Rapid Response to the Log4j CVE & Important System Design to Limit Potential Impact
Article By George Nychis
Response By Engineering, SRE, and Customer Success
Though many of our readers will already be aware of this topic and the severity of it, we present Soroco’s response with its engineering team on the Log4j vulnerability. In this post we will describe how we learned of the vulnerability and provided rapid response to it within 24 hours and patched it across our production environments. Additionally, how our system architecture ensured that any impact of the vulnerability would be isolated due to container technology. After significant analysis of our product’s usage, we were not able to find any known impact of the Log4j vulnerability.
On December 9th, 2021 the Log4j vulnerability was announced and recorded as CVE-2021-4422 with the highest score of 10. It allowed remote code execution which meant that an attacker could potentially execute a series of commands on a server where information was processed with the Log4j library. Those commands could, for example, read information on the server, modify information, delete data, or even attempt to extract sensitive information from it. If the reader wants a technical explanation of the vulnerability, we recommend the following post.
What made this announced vulnerability so severe and the reaction to it so substantial was that it was “zero-day” and used so widely across the industry. Zero-day referred to attackers being aware of it before or at the same time as security researchers without a known patch. Its wide use across the industry included all major cloud services such as Apple, Google, Microsoft, Cloudflare, and Twitter. Additionally, around 32% of the Fortune 500 is reported to use ElasticSearch which leverages Log4j which likely contributed to the large response.
How Soroco’s System Architecture Minimized Any Potential Impact
Soroco’s use of Log4j was not direct, but rather indirect through our use of ElasticSearch and the ELK stack, like many others in the industry as descried above. This meant that our response was to patch a 3rd party technology’s use of the Log4j library rather than direct use of Log4j any of our products.
What was most beneficial to minimize the potential impact of the vulnerability, was Soroco’s use of isolating its software systems and services with software containers. The way that Soroco deploys the ELK stack is through the modern use of software containers. Containers run individual software systems in isolation by packaging the software system and all other dependencies needed to run the software. Aside from the simplicity containers provide in running software, their isolation properties also provide security benefits since what is running inside the container is not (by default) given access to other software systems running in other containers. Even if remote code were executed using the Log4j vulnerability (which we have found no evidence of at Soroco), it could not access anything other than what was in the ELK container. At Soroco, this deployment model meant that the vulnerable ELK stack would not have access to other parts of our infrastructure such as a production database.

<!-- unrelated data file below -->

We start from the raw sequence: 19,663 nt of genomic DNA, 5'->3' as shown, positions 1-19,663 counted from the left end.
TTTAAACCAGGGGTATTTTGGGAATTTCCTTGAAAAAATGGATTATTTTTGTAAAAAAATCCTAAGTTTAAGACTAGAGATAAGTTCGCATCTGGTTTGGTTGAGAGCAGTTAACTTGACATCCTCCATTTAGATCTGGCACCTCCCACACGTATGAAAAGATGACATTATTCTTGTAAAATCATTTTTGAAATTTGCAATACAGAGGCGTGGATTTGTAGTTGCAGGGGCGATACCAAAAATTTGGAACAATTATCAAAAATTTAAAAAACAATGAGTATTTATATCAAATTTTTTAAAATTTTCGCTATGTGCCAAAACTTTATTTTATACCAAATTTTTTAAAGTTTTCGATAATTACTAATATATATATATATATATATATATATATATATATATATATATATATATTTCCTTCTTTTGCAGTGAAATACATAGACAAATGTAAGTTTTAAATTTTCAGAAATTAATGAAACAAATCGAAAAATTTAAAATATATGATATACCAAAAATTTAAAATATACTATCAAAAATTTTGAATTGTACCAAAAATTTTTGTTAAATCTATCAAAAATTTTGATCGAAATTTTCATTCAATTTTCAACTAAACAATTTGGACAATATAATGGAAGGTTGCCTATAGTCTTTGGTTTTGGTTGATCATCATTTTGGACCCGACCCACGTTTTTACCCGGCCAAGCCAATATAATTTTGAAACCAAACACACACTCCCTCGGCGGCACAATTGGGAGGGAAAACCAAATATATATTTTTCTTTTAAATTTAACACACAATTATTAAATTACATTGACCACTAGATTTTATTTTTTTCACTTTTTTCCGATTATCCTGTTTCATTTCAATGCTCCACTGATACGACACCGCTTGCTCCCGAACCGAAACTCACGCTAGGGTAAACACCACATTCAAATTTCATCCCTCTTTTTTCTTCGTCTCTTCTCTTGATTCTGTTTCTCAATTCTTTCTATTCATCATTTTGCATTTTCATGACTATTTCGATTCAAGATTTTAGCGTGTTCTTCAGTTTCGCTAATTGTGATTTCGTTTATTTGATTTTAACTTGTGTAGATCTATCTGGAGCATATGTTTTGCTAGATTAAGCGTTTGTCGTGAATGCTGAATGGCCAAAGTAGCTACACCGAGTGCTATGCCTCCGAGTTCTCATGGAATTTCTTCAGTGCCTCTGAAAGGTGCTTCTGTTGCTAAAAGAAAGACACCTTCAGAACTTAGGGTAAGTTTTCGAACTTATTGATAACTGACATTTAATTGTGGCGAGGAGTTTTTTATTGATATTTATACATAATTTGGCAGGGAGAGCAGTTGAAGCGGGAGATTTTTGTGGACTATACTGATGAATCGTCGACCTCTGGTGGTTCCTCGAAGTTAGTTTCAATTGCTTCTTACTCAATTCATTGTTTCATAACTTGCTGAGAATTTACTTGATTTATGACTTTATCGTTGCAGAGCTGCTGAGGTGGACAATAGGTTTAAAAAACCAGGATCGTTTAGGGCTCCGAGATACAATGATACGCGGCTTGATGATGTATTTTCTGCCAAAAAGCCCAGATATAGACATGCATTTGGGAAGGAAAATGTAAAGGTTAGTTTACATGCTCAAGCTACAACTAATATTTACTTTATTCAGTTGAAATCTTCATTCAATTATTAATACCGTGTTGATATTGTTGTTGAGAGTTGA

Responding in 24 Hours and Patching the Product within 48 Hours
Immediately with our knowledge of the vulnerability and understanding our use of it in our products, we began proactively notifying our customers of our acknowledgement of the published vulnerability and our expected response to it. This was received positively by our customers, as they were trying to reach out to other vendors while having received a proactive acknowledgement from us.
After notification we began patching. By deploying the ELK stack through Elastic’s officially published containers for them, patching the vulnerability also became simple and would not require any substantial changes to Soroco’s product technology. We only needed to ensure our products could still run with small periods of ELK downtime while we patched them.
Once these two changes were made, we immediately began updating these two containers across our production environments to remove the vulnerable functionality. Though again, our use of container technology helped isolate the vulnerable technology from major portions of our technology stack and production databases.
Learning from Soroco’s Response
There are several things that we stressed to our teams globally from the announcement of the Log4j vulnerability and our response to it. First, we worked with our customer success team to ensure that we proactively acknowledged the Log4j CVE to all of our customers before they wrote to us looking for a response. This showed Soroco’s dedication to product security with our customers and assured them that we are continually monitoring systems for announced vulnerabilities. Second, Soroco’s engineering and site reliability engineering teams worked immediately on finding the known workarounds and patching the product within 48 hours. This showed our ability to quickly patch our product and in particular how the use of modern container technology made it simple. Lastly, Soroco’s use of container technology also limited the potential exposure from vulnerabilities by isolating the information and systems that they have access to. All of these together ensured our product and its use was safe for our customers.
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